Application of ballet technique for Bharatanatyam dancers
- Veena Basavarajaiah, Bangalore
May 22, 2010
Rukmini Devi Arundale was a pioneer in reviving Bharatanatyam in the 20th century. Inspired by ballet technique, she developed a mode of teaching and codified this beautiful dance form. A renaissance was shaped with the birth of the Kalakshetra style that developed with a deeper understanding of body anatomy and traditional aesthetics. The art form received not just a rebirth in the arena of performance but also systematic training and technique.
Many Indian traditional movement forms find their roots in the practice of yoga. A structured, scientific and holistic approach to art form was gained through the practice of yoga. A fool proof (injury proof) codification of an art form was possible by embodying a life style that led to the wholesome development of an individual. However, in todayís world, there is less emphasis on the internalization of movement and body as the focus has shifted to the stylization, codification and demarcation of one form from the other.
Yana Lewis, one of the renowned teachers of Bangalore, is trained both in Ballet and Yoga along with other forms of Western Dance. Though Ballet and Yoga have juxtaposing principles, she has been able to assimilate the science of both these forms to develop a teaching device that justifies the significance of traditional practice in tandem with modern research.
A deep knowledge of the human anatomy and body mechanics is an essential part of ballet training. A process that involves a detailed structure of warm-ups and strengthening exercise designed to develop the body towards perfection. The barre work is designed to help a dancer build the strength with reference to proper alignment. With finding strength to balance, shift of weight and finding the centre.
Most Bharatanatyam dancers suffer from serious back and knee injuries due to lack of proper training with reference to body mechanics. Training or understanding of body mechanics in ballet can rescue a dancerís body from serious long term damage. It is very important for any dancer to strengthen the muscles that are extensively used in a particular form. In Bharatnatyam, the knees, back, ankles in particular can seriously be damaged by dancing on a hard floor, wrong alignment and lack of strength.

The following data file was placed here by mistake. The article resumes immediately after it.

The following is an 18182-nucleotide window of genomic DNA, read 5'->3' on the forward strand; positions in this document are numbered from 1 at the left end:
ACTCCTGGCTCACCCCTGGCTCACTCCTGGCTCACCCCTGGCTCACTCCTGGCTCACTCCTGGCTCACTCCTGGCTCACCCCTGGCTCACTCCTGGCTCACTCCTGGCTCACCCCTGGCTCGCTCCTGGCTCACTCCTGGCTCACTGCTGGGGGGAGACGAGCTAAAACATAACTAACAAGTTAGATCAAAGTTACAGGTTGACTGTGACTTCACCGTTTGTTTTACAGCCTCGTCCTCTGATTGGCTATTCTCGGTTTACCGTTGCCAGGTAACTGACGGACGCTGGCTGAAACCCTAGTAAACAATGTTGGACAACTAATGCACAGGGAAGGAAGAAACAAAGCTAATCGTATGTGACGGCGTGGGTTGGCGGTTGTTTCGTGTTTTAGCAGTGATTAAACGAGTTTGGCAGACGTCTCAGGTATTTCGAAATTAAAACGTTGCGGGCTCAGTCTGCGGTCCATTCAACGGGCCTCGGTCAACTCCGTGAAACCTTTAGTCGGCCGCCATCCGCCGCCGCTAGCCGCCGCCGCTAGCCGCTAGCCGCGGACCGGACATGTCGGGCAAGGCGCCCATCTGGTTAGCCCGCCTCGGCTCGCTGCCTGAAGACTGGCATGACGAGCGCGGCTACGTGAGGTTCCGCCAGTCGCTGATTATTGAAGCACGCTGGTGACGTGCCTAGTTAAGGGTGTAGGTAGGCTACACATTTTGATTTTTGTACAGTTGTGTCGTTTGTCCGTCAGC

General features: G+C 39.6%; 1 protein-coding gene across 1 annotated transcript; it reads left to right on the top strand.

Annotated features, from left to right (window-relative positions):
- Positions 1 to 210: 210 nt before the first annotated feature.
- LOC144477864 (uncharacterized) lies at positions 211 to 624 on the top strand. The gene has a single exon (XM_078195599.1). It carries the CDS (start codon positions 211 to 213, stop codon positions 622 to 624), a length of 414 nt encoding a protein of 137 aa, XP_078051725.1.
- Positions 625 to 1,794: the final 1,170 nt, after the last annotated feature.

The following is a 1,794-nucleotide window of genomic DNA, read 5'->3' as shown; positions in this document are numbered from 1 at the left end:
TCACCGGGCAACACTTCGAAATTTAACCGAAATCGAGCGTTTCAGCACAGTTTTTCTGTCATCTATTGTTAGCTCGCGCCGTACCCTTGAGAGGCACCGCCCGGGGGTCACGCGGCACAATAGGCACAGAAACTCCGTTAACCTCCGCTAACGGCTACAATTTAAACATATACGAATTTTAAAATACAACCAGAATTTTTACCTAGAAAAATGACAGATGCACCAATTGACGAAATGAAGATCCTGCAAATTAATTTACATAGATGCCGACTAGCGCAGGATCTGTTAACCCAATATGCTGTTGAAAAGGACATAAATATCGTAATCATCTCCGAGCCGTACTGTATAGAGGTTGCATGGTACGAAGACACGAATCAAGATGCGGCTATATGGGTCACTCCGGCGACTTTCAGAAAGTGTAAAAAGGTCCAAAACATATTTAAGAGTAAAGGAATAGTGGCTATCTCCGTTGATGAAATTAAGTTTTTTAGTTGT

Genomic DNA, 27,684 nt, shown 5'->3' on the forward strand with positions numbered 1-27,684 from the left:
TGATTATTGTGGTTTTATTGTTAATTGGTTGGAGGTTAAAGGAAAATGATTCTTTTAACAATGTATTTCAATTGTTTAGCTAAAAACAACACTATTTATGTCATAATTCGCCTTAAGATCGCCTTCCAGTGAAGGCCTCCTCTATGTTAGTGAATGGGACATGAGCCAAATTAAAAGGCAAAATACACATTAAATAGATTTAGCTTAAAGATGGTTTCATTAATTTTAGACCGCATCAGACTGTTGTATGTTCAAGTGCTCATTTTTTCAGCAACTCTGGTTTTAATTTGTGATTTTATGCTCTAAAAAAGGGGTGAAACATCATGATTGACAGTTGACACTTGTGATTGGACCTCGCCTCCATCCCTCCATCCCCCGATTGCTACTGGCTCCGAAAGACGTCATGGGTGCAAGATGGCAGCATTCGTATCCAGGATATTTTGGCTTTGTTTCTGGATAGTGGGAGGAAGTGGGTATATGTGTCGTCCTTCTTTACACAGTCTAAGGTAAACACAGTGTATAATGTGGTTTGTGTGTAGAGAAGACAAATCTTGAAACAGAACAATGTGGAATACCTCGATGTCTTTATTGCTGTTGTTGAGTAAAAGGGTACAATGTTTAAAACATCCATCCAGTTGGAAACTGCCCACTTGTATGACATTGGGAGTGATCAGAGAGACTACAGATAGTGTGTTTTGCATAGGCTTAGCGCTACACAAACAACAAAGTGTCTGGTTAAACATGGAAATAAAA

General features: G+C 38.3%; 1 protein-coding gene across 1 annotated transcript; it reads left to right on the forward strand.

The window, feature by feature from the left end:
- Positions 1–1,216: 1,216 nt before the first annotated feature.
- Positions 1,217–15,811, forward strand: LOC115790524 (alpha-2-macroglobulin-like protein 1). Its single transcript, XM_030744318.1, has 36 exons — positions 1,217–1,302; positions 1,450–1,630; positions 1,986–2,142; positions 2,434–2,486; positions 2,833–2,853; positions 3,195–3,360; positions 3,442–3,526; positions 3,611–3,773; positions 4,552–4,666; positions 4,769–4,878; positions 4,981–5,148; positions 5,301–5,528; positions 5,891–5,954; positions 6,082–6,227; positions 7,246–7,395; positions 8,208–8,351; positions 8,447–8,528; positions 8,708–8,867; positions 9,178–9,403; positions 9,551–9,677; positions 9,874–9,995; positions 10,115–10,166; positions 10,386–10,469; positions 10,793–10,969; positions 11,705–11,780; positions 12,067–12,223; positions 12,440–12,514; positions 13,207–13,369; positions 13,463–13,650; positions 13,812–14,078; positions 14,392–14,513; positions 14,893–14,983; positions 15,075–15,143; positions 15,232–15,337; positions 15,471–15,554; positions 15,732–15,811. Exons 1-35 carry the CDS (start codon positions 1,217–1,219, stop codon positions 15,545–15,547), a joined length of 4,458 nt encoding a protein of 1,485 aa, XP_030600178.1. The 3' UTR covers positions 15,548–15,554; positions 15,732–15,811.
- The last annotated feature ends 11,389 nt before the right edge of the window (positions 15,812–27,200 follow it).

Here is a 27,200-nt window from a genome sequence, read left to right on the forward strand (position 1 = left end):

With a deeper understanding of the body mechanics and internalizations, the teachers could train the students more efficiently without any injuries and increase the performance quality. Certain set of laws hold good for the body regardless of the cultural and disciplinary differences, like alignment, warm ups, strengthening, use of breath, flexibility and injury prevention. An understanding of the musculature, anatomy and proprioception is necessary for every artist who works with the body as the tool of expression & performance. There are different techniques and approaches to understand a form. Yoga and ballet can be efficient tools to comprehend and perfect a movement art as they hold immense scientific research, traditional value and have stood the test of time.
Our training in Indian classical art is beautifully based on the structure, aesthetics, expression, emotion, culture richness, musicality, presence and performance.
How many of us know that
- we have to pull up our knees when we stand in Sama Bhangi (parallel position)
- we have to lengthen through the inner thigh and open the femur heads by keeping the sacrum forward in araimandi (Demi plie in first position) while our knees are aligned with our toes
- we need to use our centre and lengthen the lower back (quadratus lumbarum ) while doing any adavu
- we need to hold our arms from the back muscles (latissimus dorsi) in the natyarambha
- we need to strengthen our anterior and posterior tibialis (muscles in our ankles) to do kuditha meetadavu (releve on demi pointe).
Yana has the ability to understand and develop a technique of training that facilitates efficiency in every dancer regardless of their previous backgrounds. She has helped many dancers from varied backgrounds acquire anatomical knowledge in reference to a form, the importance of alignment during training and the importance of strengthening and flexibility of the body through special workshops. This has added to the wonderful training imparted to students by gurus in the traditional art form.
The Lewis foundation for Classical Ballet conducts special workshops for dancers on technique, strengthening & alignment. Please contact email@example.com or call +91 9980525575.
Veena Basavarajaiah is a Bangalore based solo dancer and choreographer who is trained in Bharatanatyam, Kalaripayattu, Ballet and Contemporary dance. She has worked with Shobana Jeyasingh Dance Company, Angika Dance Company, Attakkalari, Kalari Academy, Gati Forum, Nritarutya, Natyantharanga & Yana Lewis Dance Co. She has performed on various platforms across India, UK and Europe. She is the recipient of Special Mention Young Achievers Award in 2007 and also a paneled artist of the Indian council for Cultural relations.